About Jesus - Steve Sweetman
One little phrase often
defines the life and times of someone.
"Win one for the Gipper" does just that for former
President Ronald Reagan. This
phrase finds its origin in the 1920's when George Gipp was a popular Notre
Dame football player. Knute
Rockne was his coach and when Gipp was unable to play a game he encouraged
Rockne to "win one for the Gipper".
In the 1940 movie entitled "Knute Rockne - All American",
Reagan played the role of Gipp. From
then on Ronald Reagan was known as the Gipper.
Every battle he won in life was a victory for the Gipper.
Is there a phrase that
defines the earthly life and times of our Lord Jesus Christ?
There may be others but "It is finished" (John 19:30) is
a good candidate. To help
understand how these three words define the earthly life and times of
Jesus I quote Philippians 2:6 to 8 (NIV).
"Who, being in the very nature of God did not consider
equality with God something to be grasped, but made Himself nothing,
taking the very nature of a servant, being made in human likeness.
And being found in the appearance of a man He humbled Himself and
became obedient unto death - even the death on the cross."
Paul described Jesus as
being in the very nature of God. The
Apostle John described Jesus in similar fashion in John 1:1 when he said
that prior to Jesus' earthly life He wasn't only with God but He was God.
This may be hard for us to get our human heads around, and it may
sound like Greek mythology, but while on earth Jesus was God in a human
body. We must, therefore,
acknowledge that when Jesus stepped into humanity He took one gigantic
step down from His heavenly existence.
Stepping down from the
holy confines of heaven was just the first step in His descent into a sin
soaked pit of depravity called humanity.
As Paul said, Jesus didn't grasp at His divinity which could have
softened His landing into our world. As
difficult as this descent must have been for Jesus there were further
downward steps to be taken. Becoming
a servant was one such step. From
our human vantage point, it makes no logical sense that the Creator and
Supreme Lord of all things would enslave Himself in the process of
rescuing a blind humanity from fumbling around in the dark.
Although being fully God,
Jesus was fully human. As Paul
stated, Jesus was made in human likeness and was found in the appearance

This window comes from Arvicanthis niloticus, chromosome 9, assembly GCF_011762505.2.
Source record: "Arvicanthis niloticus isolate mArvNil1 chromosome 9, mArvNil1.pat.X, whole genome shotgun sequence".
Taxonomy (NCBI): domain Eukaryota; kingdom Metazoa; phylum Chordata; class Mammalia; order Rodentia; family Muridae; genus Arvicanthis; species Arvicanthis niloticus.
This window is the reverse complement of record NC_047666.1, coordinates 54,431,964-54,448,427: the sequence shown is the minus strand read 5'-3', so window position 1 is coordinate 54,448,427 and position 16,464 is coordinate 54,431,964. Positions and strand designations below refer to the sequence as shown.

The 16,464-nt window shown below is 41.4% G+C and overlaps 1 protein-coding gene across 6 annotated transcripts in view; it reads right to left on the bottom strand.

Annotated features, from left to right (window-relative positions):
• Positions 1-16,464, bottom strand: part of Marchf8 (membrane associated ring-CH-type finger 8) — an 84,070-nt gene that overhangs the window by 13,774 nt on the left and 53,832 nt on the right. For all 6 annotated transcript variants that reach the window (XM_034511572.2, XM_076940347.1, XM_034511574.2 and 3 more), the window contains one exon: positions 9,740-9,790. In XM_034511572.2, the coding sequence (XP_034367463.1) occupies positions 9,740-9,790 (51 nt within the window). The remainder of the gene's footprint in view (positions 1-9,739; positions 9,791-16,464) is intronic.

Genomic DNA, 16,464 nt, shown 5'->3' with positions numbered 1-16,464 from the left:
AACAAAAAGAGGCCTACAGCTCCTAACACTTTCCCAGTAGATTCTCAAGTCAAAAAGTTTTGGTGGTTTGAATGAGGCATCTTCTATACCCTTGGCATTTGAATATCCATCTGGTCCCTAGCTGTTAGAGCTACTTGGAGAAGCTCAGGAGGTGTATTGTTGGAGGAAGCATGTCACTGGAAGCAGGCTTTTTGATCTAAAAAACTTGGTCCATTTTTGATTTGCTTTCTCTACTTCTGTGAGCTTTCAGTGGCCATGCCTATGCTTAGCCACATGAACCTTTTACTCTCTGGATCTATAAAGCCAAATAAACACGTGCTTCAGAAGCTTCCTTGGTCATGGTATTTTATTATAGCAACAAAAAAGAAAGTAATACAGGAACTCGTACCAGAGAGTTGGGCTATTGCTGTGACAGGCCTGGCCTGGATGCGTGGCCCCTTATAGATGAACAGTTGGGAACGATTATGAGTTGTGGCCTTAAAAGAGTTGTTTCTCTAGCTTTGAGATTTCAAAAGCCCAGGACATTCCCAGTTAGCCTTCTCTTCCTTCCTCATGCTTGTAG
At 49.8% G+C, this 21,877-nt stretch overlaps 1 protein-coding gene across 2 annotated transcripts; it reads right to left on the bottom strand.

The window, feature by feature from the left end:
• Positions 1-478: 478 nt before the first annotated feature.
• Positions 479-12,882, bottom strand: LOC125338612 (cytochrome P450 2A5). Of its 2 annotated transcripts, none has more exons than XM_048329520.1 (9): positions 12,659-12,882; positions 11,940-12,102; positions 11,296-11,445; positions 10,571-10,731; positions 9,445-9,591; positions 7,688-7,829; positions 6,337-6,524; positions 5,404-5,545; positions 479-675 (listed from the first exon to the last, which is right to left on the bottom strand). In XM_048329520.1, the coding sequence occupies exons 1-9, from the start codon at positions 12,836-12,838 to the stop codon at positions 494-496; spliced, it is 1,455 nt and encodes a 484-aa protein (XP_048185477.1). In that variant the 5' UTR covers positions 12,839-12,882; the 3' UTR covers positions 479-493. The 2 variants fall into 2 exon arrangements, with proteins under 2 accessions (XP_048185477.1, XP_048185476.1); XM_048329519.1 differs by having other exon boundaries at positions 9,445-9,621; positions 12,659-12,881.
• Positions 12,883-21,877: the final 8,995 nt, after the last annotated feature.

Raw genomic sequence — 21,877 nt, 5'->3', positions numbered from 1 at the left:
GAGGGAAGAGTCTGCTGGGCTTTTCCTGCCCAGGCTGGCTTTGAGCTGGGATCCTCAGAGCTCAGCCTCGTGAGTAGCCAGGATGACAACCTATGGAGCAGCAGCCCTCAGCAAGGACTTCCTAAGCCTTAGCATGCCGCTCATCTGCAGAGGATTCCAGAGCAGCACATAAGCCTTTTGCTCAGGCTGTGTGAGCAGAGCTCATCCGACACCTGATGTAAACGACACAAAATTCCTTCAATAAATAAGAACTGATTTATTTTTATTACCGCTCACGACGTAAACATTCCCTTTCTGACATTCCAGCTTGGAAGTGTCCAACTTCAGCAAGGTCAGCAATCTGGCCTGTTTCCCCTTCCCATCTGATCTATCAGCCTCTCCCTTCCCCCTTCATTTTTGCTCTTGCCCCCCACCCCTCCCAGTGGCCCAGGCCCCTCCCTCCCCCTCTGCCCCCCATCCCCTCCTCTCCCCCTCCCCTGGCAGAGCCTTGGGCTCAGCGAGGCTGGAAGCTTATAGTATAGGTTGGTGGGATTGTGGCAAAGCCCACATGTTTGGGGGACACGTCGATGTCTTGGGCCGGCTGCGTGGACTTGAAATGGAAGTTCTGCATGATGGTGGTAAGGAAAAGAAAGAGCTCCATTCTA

of a man. For this reason Paul
said that Jesus became obedient. To
expand on this point Hebrews 5:8 states that Jesus learned, yes learned,
obedience through the things He suffered.
Every suffering step was a step in obedience for Jesus.
Jesus suffered in many
ways. Merely living among
sinful humanity would have been irritating.
His battles with satan, one of which is seen in Matthew 4, must
have been frustrating. Hebrews
4:15 states that as a man Jesus was tempted with every temptation a man
could possibly be inflicted with. I'm
sure any red blooded man knows what these temptations would have included.
Of course, the toughest temptation was His entence inner struggle in the
of Gethsemane. The struggle ended with another phrase that could define the life
and times of Jesus. "Your
will be done" is the ultimate in obedience.
Obedience for Jesus meant
death on a cross. Paul quoted
Deuteronomy 21:23 in Galatians 3:13
When Jesus said "It
is finished", He was finished with His steps down into humanity.
He was finished with the temptations to sin.
He was finished with satan's nonsense.
He was finished with tolerating His fickle disciples.
He was finished with dusty roads, hot deserts, and the stormy
Jesus' descent into
humanity meant denying Himself and taking up His cross on a daily basis.
He now requires the same from us.
"Whoever wants to be my disciple must deny themselves and take
up their cross and follow me (Matthew 16:24)."
Jesus isn't asking us to do something He has never done.
On the contrary, if we are His disciples, like Jesus, we will deny
ourselves, take up our cross, and follow Jesus to death and beyond.
Then, when our last breath flutters into obscurity, also like Jesus
we will sigh and say, "It is finished".
Our earthly existence will fade away as we enter the holy presence
of our Lord and Saviour.